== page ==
Following the suicide of charity fundraiser Olive Cooke public faith in charities is at an all-time low, and the Institute of Fundraising (IoF) recently announced a change to the Code of Fundraising Practice. The new change bans charities from selling their supporters data for commercial gain, and a Fundraising Preference Service, similar to the Telephone Preference Service, could be on the horizon.

What could change

Calls for an opt in system to address concerns are gaining momentum. However, the charity sector is pushing back against the proposed Fundraising Preference Service. It would allow potential donors to say no to all contact from charities, unless permission was granted otherwise. There’s a concern that this would isolate charities.

Despite the worldwide portrayal of short arms and deep pocket Scots give generously to charity. Requests by telephone, post and face-to-face all play a part in many causes fundraising strategy.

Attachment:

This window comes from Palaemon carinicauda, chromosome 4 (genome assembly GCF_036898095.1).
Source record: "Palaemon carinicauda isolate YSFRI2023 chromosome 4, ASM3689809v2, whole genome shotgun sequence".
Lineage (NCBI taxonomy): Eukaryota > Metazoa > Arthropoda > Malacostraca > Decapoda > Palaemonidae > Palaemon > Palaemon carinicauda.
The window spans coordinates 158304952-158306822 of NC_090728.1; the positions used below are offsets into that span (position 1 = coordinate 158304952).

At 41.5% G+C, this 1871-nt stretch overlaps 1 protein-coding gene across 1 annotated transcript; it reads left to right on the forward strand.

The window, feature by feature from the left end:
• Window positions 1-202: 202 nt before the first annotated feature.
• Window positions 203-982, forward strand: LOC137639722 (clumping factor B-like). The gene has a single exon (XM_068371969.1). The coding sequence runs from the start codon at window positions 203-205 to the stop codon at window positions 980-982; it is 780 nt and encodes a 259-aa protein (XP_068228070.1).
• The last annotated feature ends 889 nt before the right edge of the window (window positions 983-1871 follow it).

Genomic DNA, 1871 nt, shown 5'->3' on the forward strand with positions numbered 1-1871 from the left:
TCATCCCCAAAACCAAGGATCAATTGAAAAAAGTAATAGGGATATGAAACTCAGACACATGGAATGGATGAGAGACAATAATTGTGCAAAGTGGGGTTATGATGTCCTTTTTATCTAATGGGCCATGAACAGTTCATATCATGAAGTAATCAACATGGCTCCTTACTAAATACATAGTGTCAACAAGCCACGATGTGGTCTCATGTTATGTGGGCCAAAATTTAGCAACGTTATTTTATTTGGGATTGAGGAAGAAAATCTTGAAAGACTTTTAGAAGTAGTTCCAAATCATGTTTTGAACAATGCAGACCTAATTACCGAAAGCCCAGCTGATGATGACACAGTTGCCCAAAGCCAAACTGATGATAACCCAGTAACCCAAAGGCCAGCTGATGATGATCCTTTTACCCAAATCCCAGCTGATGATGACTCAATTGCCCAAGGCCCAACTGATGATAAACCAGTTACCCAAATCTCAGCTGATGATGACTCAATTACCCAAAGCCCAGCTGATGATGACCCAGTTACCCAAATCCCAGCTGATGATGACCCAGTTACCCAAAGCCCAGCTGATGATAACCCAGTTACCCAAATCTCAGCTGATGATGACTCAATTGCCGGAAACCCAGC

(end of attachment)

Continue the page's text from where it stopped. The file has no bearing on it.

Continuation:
Volunteering for opt in

Currently fundraisers can continue to contact people unless they expressly opt out, an option they have to state on all communication.

Few have changed their strategy to opt in. It’s currently a voluntary measure, but one household name happy to test the model is the Royal National Lifeboat Institution (RNLI). The charity plan to have a system in place to only contact individuals who have expressed an interest to receive such communications by 2017.

By only contacting individuals who have themselves given permission to be contacted, it’s estimated the RNLI could lose over £35 million of funding over the next 4 years. As their average annual income is around £190 million, this is a substantial loss but one which RNLI hope to absorb.

Why opt in could be the end

Few charities have 192 years of history, heritage and a national network. The RNLI is a huge brand but not many have the same reach, or £35 million to lose.

For these causes the inability to reach out and educate new donors on their cause is a real concern. It raises the question of how the charity will have enough income to sustain the charity in future. Think tank Rogare, part of the Centre for Sustainable Philanthropy at Plymouth University, found that 77 per cent of (550) respondents were against the introduction of a Fundraising Preference Service. It remains to be seen how charities will adapt their business model if it is introduced.